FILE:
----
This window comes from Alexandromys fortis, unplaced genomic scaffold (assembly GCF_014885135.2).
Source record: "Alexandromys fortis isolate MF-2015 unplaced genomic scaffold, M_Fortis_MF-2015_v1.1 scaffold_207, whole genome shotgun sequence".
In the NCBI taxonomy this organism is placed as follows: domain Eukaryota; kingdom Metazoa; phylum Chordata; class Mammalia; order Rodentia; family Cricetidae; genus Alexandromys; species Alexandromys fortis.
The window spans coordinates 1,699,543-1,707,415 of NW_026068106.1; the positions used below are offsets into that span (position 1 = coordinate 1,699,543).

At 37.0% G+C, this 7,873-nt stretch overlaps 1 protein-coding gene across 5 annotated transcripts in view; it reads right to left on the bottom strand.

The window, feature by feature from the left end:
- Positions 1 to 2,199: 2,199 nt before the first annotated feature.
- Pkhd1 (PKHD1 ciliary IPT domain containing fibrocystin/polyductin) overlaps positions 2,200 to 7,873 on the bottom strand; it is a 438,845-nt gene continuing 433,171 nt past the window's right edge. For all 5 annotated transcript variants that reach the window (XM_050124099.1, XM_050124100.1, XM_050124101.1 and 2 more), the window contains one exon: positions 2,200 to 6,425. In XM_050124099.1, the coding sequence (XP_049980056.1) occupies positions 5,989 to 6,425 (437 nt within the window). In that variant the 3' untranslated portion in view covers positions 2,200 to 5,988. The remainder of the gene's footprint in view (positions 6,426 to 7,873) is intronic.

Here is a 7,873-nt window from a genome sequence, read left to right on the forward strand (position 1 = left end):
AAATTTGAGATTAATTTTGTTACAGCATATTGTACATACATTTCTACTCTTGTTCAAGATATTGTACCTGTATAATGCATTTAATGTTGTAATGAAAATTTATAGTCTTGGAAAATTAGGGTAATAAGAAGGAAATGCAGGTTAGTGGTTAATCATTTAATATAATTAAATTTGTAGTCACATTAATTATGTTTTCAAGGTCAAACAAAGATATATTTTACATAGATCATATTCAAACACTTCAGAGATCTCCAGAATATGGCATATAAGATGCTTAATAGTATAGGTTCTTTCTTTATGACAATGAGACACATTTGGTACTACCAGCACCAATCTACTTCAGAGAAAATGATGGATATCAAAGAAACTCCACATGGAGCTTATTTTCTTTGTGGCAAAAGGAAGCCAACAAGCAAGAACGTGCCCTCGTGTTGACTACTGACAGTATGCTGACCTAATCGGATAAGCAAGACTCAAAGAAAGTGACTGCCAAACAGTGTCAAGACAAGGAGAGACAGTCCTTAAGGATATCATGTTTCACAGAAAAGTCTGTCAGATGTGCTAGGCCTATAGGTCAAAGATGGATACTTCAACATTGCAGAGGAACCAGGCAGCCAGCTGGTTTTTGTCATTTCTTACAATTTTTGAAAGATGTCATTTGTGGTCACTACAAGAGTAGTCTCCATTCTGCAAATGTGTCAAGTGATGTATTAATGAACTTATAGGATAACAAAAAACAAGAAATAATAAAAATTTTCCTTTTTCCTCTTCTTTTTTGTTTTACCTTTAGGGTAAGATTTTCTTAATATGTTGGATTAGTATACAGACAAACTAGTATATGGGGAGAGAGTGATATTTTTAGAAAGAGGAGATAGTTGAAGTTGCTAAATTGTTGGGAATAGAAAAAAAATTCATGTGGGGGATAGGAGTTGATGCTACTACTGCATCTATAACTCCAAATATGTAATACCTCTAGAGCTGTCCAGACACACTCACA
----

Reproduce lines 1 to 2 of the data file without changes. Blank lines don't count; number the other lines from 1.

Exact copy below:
This window comes from Alexandromys fortis, unplaced genomic scaffold (assembly GCF_014885135.2).
Source record: "Alexandromys fortis isolate MF-2015 unplaced genomic scaffold, M_Fortis_MF-2015_v1.1 scaffold_207, whole genome shotgun sequence".